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Medical Acupuncture Gaining Acceptance by the U.S. Air Force
New Rochelle, NY, December 18, 2008—Medical acupuncture, which is acupuncture performed by a licensed physician trained at a conventional medical school, is being used increasingly for pain control. Richard Niemtzow, MD, PhD, MPH, Editor-in-Chief of Medical Acupuncture, a peer-reviewed journal (www.liebertpub.com/acu) and the official journal of the American Academy of Medical Acupuncture, is at the forefront of these efforts in the military.
The technique developed by Dr. Niemtzow has been so successful that the Air Force will begin teaching “Battlefield Acupuncture” to physicians deploying to Iraq and Afghanistan in early 2009. “Battlefield Acupuncture” can relieve severe pain lasting several days.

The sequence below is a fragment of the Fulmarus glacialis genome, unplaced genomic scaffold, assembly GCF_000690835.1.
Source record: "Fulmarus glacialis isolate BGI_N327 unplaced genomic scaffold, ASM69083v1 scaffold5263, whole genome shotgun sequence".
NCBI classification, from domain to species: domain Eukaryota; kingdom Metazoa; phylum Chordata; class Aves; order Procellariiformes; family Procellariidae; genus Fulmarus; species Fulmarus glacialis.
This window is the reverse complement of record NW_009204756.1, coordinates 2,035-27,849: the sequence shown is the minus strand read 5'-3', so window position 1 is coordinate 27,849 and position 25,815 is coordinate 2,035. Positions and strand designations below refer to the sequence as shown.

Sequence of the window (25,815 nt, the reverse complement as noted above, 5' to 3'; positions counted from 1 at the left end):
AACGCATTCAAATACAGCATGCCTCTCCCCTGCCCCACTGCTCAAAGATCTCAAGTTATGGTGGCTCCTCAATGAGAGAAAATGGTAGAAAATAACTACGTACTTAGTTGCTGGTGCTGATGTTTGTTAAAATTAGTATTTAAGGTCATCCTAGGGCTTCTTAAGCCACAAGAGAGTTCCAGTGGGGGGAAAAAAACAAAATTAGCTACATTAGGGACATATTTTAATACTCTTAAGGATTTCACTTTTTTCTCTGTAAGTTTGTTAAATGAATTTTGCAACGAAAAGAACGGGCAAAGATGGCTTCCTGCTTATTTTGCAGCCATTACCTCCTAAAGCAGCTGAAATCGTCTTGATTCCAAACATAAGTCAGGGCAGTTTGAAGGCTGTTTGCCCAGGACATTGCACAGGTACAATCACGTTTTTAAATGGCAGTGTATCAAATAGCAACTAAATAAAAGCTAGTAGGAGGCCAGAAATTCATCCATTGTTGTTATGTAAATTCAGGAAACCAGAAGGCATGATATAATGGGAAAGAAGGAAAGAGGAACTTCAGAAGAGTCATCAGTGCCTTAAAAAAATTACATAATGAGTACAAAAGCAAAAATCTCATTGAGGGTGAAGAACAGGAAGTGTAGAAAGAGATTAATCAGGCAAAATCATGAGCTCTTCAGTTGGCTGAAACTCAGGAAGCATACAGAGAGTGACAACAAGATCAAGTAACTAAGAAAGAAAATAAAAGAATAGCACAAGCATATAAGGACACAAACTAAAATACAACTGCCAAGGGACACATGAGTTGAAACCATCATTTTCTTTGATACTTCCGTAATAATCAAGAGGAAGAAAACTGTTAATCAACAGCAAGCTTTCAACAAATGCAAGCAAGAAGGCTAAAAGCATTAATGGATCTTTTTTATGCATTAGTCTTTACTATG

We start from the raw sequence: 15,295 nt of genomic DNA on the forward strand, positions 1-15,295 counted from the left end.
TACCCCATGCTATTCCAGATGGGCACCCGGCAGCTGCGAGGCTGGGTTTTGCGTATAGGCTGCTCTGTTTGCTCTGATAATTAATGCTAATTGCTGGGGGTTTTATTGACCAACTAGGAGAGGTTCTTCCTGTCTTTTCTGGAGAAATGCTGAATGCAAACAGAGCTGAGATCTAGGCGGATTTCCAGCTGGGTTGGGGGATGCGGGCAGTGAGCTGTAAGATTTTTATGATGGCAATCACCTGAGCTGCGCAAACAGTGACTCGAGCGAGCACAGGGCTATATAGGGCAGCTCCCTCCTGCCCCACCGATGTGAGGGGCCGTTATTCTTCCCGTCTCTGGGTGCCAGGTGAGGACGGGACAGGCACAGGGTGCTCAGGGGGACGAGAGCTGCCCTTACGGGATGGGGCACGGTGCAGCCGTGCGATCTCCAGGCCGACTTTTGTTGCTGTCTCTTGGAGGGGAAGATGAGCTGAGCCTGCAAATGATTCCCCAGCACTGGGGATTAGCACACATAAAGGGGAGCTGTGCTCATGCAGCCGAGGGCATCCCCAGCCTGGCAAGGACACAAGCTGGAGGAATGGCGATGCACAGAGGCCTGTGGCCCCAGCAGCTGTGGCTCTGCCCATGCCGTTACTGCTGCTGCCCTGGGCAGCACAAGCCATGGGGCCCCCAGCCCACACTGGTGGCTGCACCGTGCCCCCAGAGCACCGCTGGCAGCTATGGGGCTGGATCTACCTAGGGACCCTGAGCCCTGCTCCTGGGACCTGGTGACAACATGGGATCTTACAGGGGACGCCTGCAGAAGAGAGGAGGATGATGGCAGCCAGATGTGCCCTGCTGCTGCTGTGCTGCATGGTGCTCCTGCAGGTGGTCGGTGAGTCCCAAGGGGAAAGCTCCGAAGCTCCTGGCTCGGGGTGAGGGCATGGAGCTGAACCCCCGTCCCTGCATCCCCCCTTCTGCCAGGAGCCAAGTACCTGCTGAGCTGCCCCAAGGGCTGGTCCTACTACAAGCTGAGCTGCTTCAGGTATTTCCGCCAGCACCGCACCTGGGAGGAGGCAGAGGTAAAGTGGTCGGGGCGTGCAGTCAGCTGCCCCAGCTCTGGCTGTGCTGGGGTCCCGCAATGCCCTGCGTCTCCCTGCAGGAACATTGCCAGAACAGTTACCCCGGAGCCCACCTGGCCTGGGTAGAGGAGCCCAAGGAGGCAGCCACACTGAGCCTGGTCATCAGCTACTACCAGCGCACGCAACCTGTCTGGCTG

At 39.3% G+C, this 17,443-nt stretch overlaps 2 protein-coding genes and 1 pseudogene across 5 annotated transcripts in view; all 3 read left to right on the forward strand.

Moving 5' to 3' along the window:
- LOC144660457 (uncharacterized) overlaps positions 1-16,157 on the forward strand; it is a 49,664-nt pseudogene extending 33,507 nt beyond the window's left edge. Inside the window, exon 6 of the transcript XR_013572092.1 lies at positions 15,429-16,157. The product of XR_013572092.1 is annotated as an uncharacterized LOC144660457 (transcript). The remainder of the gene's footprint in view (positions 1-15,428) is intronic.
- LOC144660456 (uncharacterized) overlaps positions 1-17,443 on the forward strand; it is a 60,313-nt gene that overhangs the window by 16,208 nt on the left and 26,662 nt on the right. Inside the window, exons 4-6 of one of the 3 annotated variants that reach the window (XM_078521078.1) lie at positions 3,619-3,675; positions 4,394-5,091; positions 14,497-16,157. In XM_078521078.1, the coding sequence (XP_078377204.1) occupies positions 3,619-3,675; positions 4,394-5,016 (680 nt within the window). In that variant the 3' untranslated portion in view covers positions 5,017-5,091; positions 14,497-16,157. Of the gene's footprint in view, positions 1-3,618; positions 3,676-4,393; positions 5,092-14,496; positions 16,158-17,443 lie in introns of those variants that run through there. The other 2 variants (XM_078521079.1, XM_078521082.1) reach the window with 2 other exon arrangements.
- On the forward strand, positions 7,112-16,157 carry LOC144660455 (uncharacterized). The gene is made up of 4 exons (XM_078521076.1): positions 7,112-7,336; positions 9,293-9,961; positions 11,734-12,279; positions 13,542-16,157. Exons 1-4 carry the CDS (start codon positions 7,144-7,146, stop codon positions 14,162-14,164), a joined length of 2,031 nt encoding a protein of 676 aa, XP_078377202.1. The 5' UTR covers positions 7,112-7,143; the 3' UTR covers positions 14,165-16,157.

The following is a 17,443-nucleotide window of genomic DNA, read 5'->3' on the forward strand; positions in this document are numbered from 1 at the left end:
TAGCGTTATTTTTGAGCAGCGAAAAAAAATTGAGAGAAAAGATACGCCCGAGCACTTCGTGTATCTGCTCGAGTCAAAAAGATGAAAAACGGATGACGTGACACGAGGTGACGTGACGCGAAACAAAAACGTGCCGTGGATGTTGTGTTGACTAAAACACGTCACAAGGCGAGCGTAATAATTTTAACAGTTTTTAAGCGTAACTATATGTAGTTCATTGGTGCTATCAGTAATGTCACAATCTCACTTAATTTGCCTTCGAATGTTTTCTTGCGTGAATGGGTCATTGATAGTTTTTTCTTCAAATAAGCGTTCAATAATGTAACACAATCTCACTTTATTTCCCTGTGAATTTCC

Based on modern neurophysiological concepts, Niemtzow developed a variation of acupuncture that involves inserting very tiny semi-permanent needles into very specific acupoints in the skin on the ear to block pain signals from reaching the brain. This method can lessen the need for pain medications that may cause adverse or allergic reactions or addiction.
“This is one of the fastest pain attenuators in existence,” said Dr. Niemtzow, who is the Consultant for complementary and alternative medicine for the Surgeon General of the Air Force, and is affiliated with Uniformed Services University of the Health Sciences in Bethesda. “The pain can be gone in five minutes.”
Recent papers on acupuncture for pain published in the Journal include “Pain: An Evidence-Based Approach Through the Auricular Acupuncture Microsystem,” “Effect of Acupuncture in Trigeminal Neuralgia,” “Acupuncture for the Treatment of HIV-Associated Acute Inflammatory Demyelinating Polyradiculoneuropathy (Guillain-Barré Syndrome),” and “Acupuncture Clinical Pain Trial in a Military Medical Center: Outcomes.”